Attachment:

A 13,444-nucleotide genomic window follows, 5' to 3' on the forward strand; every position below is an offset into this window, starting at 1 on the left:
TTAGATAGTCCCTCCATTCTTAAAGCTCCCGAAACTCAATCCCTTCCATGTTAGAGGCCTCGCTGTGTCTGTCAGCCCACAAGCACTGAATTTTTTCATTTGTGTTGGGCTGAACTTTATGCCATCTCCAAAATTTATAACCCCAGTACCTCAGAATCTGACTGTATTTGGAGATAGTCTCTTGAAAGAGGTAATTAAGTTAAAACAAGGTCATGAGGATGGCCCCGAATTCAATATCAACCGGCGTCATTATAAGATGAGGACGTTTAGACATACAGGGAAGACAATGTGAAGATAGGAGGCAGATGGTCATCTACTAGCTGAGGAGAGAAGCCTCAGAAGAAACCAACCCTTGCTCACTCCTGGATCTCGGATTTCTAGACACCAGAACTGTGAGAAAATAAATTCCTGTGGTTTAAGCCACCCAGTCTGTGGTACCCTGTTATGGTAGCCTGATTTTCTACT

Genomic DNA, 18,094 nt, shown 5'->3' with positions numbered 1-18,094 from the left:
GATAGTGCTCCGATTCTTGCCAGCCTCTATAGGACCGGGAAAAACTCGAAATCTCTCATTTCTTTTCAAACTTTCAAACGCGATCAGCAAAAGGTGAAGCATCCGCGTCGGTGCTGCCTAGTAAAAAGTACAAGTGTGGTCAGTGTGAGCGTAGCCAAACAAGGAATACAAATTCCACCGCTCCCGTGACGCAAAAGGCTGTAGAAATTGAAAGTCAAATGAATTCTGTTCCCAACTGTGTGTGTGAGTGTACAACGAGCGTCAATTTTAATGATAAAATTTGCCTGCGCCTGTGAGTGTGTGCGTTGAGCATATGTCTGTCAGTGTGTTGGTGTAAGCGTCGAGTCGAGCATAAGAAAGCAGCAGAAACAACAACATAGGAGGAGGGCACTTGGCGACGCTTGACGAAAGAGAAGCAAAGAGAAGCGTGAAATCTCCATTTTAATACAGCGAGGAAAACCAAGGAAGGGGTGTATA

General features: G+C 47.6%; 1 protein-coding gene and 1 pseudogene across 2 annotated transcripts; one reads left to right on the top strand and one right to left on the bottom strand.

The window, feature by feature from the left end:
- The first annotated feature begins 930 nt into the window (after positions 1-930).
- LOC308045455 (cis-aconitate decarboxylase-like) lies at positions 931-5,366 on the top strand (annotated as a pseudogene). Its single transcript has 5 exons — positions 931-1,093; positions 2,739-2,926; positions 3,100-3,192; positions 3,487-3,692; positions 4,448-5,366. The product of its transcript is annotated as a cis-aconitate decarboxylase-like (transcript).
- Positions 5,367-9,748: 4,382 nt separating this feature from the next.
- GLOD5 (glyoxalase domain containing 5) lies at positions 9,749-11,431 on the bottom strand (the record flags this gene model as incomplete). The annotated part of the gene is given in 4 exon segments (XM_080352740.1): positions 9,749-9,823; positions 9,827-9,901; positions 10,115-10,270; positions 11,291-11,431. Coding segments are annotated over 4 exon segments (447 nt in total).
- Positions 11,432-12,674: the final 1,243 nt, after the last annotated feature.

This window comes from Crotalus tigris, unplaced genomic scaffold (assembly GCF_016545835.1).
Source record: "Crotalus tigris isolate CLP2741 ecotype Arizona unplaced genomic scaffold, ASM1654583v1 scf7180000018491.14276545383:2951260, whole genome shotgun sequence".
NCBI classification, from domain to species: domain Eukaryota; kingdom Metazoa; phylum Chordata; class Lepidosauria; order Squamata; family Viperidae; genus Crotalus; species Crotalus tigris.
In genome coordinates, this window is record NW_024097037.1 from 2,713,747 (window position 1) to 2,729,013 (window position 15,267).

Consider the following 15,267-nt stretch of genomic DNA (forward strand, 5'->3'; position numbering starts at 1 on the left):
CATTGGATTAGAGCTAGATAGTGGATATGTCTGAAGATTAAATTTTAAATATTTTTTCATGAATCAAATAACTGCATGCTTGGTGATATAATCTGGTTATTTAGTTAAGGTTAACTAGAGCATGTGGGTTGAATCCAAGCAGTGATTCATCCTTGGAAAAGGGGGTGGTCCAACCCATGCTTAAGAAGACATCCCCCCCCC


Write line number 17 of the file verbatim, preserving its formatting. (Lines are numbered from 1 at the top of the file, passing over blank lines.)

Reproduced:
CATTGGATTAGAGCTAGATAGTGGATATGTCTGAAGATTAAATTTTAAATATTTTTTCATGAATCAAATAACTGCATGCTTGGTGATATAATCTGGTTATTTAGTTAAGGTTAACTAGAGCATGTGGGTTGAATCCAAGCAGTGATTCATCCTTGGAAAAGGGGGTGGTCCAACCCATGCTTAAGAAGACATCCCCCCCCC